flowers

Lawn alternatives
Tree and shrub selection
Fruit and vegetable gardening
Integrated pest management
Additional reading and resources

 

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homeowner's guide: conservation landscaping

What does conservation landscaping mean?

Conservation landscaping promotes landscaping management that works with nature to reduce pollution and enhance wildlife habitat. It encourages a low input formula for yard care: less fertilizer and pesticide use, combined with less lawn area and the use of beneficial plants, equals less water use and less overall maintenance. The goal of the BayScapes program is the protection of vital soil and water resources.

This guide suggests practical techniques to help you manage your landscape wisely and, at the same time, reduce overall maintenance. Through simple changes in the management of your lawn and garden, BayScaping represents an innovative way for you to contribute to the health and vitality of local waterways and Chesapeake Bay.

Why is conservation landscaping important to Chesapeake Bay?

The Bay region is growing, and growing rapidly. During the next 25 years, the population in the watershed will expand from 13 million to an estimated 16 million people, as more and more of us wish to live close to the water. With this increase in people will come the need to convert more forest and crop land to residential areas. Additional buildings and paved surfaces will follow. This fundamental land-use change has negative implications for the Bay, such as reduced wildlife habitat and increased soil erosion and runoff into local streams and rivers during storms.

Along with this change in land use will come additional lawn and landscaped areas falling to individual management. Indeed, thousands of Bay residents make daily decisions about the care and maintenance of their lawns and gardens-decisions resulting in the purchase and use of fertilizers, pesticides and other products that affect water quality in local creeks and rivers. BayScapes encourages you to take responsibility for the natural resources in your community. BayScapes begin at home.

Where does conservation landscaping begin?

BayScapes begin with the soil. Soil quality affects almost everything that you think of as part of your landscape-trees, shrubs, flowers, vines, and lawn area. Good soil quality through wise management is the key to conservation landscaping. This includes maintaining a healthy vegetative cover to prevent soil erosion from wind and water, maintaining proper soil pH and fertility levels, and using beneficial insects to promote a healthy soil.

Vegetative cover can be a stand of grasses, vines, groundcovers, mulches, or even vegetables and herbs. Whatever the choice, it performs a vital service in holding soil in place and preventing it from washing into local creeks and rivers.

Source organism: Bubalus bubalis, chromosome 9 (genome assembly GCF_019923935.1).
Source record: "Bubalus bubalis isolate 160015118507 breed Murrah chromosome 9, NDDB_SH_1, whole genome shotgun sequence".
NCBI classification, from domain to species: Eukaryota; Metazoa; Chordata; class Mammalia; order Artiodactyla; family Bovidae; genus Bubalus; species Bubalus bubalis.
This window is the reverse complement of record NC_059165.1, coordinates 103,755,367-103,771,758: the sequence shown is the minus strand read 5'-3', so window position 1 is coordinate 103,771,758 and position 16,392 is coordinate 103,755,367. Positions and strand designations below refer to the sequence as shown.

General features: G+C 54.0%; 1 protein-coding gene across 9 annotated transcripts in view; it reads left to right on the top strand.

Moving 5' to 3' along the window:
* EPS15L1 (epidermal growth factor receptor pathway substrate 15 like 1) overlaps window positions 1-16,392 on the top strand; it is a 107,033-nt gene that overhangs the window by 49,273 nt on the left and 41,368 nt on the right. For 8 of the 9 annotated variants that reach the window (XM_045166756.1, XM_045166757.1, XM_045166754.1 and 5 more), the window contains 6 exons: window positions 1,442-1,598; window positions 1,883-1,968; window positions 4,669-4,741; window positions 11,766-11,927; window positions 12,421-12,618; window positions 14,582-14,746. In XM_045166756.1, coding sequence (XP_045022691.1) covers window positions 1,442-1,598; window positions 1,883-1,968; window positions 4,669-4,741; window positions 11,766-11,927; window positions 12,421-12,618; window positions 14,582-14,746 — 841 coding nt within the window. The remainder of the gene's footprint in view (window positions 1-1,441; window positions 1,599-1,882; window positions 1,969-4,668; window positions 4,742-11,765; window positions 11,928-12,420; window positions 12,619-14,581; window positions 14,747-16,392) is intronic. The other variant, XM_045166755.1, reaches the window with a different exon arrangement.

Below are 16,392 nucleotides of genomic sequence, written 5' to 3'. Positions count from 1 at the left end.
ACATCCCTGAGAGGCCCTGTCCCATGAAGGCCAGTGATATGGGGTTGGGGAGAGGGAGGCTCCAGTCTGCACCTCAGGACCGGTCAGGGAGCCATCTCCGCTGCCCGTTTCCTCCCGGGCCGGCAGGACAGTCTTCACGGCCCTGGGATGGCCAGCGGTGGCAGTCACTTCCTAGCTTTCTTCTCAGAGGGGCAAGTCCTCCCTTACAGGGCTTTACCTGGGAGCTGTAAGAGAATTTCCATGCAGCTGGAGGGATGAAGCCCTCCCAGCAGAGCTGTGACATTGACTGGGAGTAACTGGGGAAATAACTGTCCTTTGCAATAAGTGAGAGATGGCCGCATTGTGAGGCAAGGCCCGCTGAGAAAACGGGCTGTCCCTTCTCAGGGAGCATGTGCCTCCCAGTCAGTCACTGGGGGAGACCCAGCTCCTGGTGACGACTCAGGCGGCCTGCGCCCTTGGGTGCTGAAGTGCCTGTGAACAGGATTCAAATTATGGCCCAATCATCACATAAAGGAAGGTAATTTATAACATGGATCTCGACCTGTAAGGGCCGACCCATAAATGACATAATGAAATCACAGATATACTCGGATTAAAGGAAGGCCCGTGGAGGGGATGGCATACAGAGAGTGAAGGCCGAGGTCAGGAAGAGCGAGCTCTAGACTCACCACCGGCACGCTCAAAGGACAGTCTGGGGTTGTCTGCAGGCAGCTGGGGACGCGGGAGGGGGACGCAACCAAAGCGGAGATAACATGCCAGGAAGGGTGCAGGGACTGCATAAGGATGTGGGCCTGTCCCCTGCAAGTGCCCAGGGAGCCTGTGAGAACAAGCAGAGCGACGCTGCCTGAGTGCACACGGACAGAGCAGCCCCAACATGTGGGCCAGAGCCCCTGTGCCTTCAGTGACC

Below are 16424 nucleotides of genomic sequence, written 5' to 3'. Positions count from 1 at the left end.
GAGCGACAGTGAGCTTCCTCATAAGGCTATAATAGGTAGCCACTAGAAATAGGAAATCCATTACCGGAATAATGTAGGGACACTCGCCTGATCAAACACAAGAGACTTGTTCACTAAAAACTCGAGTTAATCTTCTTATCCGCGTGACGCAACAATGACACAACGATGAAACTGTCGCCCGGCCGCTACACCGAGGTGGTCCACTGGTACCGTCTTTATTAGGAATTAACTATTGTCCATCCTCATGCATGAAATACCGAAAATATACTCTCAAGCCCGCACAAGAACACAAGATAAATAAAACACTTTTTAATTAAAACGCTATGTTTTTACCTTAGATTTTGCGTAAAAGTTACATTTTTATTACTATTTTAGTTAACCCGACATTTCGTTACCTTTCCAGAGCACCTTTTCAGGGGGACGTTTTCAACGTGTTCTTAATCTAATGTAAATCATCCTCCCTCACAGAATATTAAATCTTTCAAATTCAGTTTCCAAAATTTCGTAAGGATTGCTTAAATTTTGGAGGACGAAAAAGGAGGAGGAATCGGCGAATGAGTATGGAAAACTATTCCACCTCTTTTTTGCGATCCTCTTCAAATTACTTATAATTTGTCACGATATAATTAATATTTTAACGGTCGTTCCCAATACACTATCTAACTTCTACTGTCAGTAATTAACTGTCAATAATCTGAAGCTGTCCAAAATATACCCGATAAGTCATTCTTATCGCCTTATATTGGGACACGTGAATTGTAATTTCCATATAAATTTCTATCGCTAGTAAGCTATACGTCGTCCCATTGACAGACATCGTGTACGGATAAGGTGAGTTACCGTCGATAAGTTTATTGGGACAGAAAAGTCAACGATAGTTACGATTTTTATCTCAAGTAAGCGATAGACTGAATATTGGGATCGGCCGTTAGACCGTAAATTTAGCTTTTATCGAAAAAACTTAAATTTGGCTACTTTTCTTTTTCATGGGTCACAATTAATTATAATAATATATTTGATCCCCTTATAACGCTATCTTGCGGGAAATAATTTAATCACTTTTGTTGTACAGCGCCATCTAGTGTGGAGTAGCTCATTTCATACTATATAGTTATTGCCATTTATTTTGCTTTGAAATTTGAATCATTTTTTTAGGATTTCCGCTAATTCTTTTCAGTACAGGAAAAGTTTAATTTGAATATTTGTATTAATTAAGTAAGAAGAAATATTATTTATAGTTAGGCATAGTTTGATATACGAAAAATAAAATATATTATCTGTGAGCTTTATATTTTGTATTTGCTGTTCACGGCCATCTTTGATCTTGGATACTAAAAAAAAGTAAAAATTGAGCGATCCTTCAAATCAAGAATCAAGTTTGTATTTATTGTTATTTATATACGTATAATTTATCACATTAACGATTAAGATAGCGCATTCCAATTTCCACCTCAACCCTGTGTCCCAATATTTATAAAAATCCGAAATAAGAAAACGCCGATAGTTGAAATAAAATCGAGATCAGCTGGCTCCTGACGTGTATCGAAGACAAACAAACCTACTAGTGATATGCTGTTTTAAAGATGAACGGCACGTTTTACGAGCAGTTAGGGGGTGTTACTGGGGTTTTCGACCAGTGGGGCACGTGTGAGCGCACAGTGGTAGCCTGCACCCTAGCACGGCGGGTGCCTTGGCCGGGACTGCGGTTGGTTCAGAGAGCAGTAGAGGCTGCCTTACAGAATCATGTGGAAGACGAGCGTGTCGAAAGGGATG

Soil pH and fertility are determined by analyzing soil samples from different soil locations throughout your landscape. Fertility describes the presence of nutrients and minerals in the soil, while pH measures acidity/alkalinity levels; together they tell you what plants your soil can support. Lime and gypsum may be used to adjust soil pH, while soil fertility can be improved by introducing organic matter such as leaf mold, manure, bark, peat moss and even sawdust.

Few people are lucky enough to have soil loose enough to poke with a finger, yet holds water like a sponge. You can rest assured, however, that earthworms and beneficial insects have been hard at work in such a wonderfully balanced soil structure. Their presence indicates healthy, chemical-free soil, teeming with microorganisms. Microorganisms such as bacteria, for instance, keep disease-causing fungi in check by competing with them for food. Try examining your soil's characteristics: clay or sand-like, wet or dry, dark or light. You can learn a lot about your landscape this way and will probably discover that more than one soil type exists throughout your lawn and garden.

The environmentally sound lawn

Americans have an obsession with weed-free lawns. According to the Environmental Protection Agency, each year we spend an estimated $950 million on fertilizers and another $1.5 billion on pesticides for landscape uses. By contrast, BayScapes shows that a healthy lawn provides the best defense against an infestation of weeds. An environment- ally sound lawn tolerates a few weeds here and there, and permits only hand removal of unwanted weeds.

Cool-season grasses in the Bay region will benefit from fall applications of balanced fertilizers that include at least 10 percent water-insoluble forms of nitrogen. Cut these grasses to a 2.5 inch height in the spring, move up to a 3 inch or 3.5 inch cut in the summer, and then back down to 2.5 inch when autumn comes. These mowing heights, alone, will reduce weeds by more than 50 percent.